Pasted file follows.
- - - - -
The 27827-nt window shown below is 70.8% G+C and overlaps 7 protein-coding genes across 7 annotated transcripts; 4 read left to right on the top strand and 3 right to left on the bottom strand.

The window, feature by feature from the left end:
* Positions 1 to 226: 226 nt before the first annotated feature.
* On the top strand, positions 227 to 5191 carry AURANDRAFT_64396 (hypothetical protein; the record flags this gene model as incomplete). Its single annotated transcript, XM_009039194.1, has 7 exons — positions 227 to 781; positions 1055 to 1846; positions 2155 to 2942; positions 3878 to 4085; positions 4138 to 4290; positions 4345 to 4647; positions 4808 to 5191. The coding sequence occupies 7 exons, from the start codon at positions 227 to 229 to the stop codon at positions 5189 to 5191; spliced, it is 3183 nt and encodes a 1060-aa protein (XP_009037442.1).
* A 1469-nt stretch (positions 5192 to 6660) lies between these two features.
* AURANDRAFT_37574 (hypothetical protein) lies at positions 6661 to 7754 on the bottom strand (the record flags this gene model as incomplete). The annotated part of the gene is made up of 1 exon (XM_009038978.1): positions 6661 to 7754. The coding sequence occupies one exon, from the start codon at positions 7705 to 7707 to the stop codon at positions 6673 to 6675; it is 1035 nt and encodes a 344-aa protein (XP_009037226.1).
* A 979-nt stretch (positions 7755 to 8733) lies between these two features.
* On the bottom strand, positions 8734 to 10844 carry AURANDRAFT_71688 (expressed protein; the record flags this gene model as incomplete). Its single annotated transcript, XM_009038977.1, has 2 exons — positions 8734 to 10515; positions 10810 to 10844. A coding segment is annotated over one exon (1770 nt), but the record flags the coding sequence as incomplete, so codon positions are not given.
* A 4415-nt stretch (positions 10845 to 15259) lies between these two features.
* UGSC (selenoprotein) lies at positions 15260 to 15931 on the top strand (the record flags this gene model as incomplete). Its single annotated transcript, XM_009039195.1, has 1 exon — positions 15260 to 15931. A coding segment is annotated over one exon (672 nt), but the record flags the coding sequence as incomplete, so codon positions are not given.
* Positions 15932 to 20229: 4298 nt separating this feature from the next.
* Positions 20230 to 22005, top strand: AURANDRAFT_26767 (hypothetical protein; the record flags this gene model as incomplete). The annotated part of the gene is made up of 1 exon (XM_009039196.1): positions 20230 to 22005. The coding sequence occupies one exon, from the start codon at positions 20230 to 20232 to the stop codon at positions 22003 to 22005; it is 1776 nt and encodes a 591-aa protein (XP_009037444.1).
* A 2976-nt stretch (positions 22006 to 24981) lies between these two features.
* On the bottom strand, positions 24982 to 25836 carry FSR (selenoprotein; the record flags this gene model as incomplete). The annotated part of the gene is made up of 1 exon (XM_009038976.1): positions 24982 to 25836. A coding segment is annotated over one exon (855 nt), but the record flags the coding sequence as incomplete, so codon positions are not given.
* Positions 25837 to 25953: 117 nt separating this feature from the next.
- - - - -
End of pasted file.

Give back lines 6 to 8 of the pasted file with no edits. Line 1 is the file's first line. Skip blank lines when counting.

* AURANDRAFT_37574 (hypothetical protein) lies at positions 6661 to 7754 on the bottom strand (the record flags this gene model as incomplete). The annotated part of the gene is made up of 1 exon (XM_009038978.1): positions 6661 to 7754. The coding sequence occupies one exon, from the start codon at positions 7705 to 7707 to the stop codon at positions 6673 to 6675; it is 1035 nt and encodes a 344-aa protein (XP_009037226.1).
* A 979-nt stretch (positions 7755 to 8733) lies between these two features.
* On the bottom strand, positions 8734 to 10844 carry AURANDRAFT_71688 (expressed protein; the record flags this gene model as incomplete). Its single annotated transcript, XM_009038977.1, has 2 exons — positions 8734 to 10515; positions 10810 to 10844. A coding segment is annotated over one exon (1770 nt), but the record flags the coding sequence as incomplete, so codon positions are not given.